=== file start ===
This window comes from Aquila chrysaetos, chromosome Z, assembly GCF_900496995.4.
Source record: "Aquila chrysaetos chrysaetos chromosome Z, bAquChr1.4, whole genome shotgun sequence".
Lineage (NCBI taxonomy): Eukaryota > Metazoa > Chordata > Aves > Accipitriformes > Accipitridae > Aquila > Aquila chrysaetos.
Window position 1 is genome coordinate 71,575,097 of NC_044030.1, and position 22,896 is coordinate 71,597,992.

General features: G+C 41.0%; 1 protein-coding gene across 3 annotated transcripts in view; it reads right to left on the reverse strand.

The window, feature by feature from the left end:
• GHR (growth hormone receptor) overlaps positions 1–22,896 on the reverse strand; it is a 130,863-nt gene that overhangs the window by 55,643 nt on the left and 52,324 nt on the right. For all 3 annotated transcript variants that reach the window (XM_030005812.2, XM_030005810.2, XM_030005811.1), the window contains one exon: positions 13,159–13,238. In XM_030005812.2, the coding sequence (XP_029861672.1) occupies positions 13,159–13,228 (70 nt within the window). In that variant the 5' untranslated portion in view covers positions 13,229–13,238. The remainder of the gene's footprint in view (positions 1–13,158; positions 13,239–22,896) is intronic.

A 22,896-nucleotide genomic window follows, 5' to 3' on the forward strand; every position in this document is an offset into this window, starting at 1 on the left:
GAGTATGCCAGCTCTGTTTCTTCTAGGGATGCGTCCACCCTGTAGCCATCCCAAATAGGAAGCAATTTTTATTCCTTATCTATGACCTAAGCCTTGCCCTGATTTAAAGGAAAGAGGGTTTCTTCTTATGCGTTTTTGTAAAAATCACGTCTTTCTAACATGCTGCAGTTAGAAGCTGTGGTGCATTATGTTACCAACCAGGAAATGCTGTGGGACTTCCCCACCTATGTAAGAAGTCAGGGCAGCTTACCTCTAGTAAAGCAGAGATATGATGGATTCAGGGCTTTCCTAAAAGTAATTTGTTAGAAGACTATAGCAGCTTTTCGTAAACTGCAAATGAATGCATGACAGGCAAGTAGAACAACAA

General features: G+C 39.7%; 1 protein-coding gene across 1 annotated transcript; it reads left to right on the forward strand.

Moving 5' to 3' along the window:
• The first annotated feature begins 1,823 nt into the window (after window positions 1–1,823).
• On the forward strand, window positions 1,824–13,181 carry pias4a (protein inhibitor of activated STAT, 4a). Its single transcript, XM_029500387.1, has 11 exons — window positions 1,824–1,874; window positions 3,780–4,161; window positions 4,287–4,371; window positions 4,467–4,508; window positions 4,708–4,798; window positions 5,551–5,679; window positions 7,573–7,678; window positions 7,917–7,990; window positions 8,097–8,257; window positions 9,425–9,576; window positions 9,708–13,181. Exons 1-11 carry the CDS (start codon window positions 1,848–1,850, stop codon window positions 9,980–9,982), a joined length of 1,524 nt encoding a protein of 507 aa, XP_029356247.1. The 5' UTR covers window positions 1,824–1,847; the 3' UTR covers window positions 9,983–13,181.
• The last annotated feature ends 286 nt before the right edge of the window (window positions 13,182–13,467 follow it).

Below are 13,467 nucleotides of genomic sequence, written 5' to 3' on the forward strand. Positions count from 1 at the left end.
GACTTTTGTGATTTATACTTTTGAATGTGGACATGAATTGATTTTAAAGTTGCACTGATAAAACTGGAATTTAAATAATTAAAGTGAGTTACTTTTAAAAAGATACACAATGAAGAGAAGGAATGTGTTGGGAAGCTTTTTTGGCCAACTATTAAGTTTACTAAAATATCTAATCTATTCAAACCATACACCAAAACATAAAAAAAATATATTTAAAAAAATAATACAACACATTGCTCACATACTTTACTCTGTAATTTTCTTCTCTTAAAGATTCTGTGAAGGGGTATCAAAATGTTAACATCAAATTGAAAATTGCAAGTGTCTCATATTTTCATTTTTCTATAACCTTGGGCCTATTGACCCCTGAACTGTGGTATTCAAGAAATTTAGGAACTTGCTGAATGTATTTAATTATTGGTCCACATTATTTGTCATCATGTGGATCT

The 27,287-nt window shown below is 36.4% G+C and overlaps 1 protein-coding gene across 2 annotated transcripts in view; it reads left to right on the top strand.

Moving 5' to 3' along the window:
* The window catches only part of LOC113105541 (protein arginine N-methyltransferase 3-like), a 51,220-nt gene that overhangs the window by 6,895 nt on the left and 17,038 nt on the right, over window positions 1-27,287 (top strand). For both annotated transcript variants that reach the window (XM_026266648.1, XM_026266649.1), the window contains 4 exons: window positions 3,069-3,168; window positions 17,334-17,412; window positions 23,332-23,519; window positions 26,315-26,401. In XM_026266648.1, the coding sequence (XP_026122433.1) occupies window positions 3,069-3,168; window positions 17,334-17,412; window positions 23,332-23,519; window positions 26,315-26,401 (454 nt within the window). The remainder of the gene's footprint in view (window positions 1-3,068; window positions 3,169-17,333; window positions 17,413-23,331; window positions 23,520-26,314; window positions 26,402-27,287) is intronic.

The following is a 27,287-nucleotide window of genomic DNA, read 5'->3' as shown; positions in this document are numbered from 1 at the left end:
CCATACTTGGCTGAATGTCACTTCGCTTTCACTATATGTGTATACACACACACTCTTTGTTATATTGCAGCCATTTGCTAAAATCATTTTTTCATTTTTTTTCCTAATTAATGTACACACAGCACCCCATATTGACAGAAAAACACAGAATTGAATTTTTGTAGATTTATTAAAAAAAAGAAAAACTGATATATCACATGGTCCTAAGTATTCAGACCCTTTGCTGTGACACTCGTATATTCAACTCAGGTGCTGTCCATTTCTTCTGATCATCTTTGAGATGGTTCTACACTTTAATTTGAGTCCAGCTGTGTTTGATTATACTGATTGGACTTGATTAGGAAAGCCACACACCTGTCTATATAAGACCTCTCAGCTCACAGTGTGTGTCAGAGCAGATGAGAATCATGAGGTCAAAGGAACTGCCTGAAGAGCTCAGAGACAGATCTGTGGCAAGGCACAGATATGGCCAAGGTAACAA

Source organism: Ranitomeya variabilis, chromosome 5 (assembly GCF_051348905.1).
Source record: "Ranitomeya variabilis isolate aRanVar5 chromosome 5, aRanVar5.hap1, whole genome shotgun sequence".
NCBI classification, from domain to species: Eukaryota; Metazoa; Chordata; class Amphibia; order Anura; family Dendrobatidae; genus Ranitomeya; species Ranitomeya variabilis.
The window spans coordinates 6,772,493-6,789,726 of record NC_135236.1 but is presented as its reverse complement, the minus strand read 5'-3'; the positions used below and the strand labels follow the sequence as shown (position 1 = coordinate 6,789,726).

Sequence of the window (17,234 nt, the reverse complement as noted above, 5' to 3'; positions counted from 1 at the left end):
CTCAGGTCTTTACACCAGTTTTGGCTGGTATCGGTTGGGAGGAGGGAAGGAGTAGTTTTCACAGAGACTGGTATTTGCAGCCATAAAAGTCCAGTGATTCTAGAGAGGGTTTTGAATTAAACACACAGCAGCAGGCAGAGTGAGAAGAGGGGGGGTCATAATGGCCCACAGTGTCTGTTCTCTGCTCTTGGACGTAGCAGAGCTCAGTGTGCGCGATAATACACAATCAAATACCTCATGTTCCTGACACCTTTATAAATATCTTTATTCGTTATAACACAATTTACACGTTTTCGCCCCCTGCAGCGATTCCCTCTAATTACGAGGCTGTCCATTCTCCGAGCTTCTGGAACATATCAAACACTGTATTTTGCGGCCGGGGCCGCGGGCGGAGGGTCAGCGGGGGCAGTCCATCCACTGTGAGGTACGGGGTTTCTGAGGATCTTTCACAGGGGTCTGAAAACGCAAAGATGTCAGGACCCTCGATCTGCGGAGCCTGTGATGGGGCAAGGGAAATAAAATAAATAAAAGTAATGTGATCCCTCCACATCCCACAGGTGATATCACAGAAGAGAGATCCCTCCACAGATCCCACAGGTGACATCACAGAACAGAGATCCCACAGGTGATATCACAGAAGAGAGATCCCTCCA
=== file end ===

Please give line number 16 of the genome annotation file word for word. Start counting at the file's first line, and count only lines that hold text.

GACTTTTGTGATTTATACTTTTGAATGTGGACATGAATTGATTTTAAAGTTGCACTGATAAAACTGGAATTTAAATAATTAAAGTGAGTTACTTTTAAAAAGATACACAATGAAGAGAAGGAATGTGTTGGGAAGCTTTTTTGGCCAACTATTAAGTTTACTAAAATATCTAATCTATTCAAACCATACACCAAAACATAAAAAAAATATATTTAAAAAAATAATACAACACATTGCTCACATACTTTACTCTGTAATTTTCTTCTCTTAAAGATTCTGTGAAGGGGTATCAAAATGTTAACATCAAATTGAAAATTGCAAGTGTCTCATATTTTCATTTTTCTATAACCTTGGGCCTATTGACCCCTGAACTGTGGTATTCAAGAAATTTAGGAACTTGCTGAATGTATTTAATTATTGGTCCACATTATTTGTCATCATGTGGATCT